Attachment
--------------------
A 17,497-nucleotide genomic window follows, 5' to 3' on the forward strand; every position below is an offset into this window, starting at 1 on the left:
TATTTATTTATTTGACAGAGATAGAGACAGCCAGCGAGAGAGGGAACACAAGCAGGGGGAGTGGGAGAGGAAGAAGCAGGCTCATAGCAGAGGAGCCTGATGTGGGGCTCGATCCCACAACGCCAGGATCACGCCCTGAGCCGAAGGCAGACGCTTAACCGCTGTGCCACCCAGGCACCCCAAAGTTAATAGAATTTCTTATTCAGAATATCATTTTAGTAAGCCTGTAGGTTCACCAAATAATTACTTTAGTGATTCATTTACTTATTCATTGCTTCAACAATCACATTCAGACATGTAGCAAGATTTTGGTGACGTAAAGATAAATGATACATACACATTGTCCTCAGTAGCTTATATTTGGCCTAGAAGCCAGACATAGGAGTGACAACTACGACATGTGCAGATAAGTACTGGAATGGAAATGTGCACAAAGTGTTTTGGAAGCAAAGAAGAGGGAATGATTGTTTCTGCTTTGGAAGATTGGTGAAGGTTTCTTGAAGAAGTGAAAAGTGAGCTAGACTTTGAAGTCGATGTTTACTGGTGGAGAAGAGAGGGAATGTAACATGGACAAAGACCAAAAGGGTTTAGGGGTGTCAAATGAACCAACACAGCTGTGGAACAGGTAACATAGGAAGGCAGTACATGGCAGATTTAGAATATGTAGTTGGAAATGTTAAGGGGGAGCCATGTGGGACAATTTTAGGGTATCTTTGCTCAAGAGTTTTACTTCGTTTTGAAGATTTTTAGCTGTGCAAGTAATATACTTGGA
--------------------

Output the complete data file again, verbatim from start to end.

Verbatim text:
A 17,497-nucleotide genomic window follows, 5' to 3' on the forward strand; every position below is an offset into this window, starting at 1 on the left:
TATTTATTTATTTGACAGAGATAGAGACAGCCAGCGAGAGAGGGAACACAAGCAGGGGGAGTGGGAGAGGAAGAAGCAGGCTCATAGCAGAGGAGCCTGATGTGGGGCTCGATCCCACAACGCCAGGATCACGCCCTGAGCCGAAGGCAGACGCTTAACCGCTGTGCCACCCAGGCACCCCAAAGTTAATAGAATTTCTTATTCAGAATATCATTTTAGTAAGCCTGTAGGTTCACCAAATAATTACTTTAGTGATTCATTTACTTATTCATTGCTTCAACAATCACATTCAGACATGTAGCAAGATTTTGGTGACGTAAAGATAAATGATACATACACATTGTCCTCAGTAGCTTATATTTGGCCTAGAAGCCAGACATAGGAGTGACAACTACGACATGTGCAGATAAGTACTGGAATGGAAATGTGCACAAAGTGTTTTGGAAGCAAAGAAGAGGGAATGATTGTTTCTGCTTTGGAAGATTGGTGAAGGTTTCTTGAAGAAGTGAAAAGTGAGCTAGACTTTGAAGTCGATGTTTACTGGTGGAGAAGAGAGGGAATGTAACATGGACAAAGACCAAAAGGGTTTAGGGGTGTCAAATGAACCAACACAGCTGTGGAACAGGTAACATAGGAAGGCAGTACATGGCAGATTTAGAATATGTAGTTGGAAATGTTAAGGGGGAGCCATGTGGGACAATTTTAGGGTATCTTTGCTCAAGAGTTTTACTTCGTTTTGAAGATTTTTAGCTGTGCAAGTAATATACTTGGA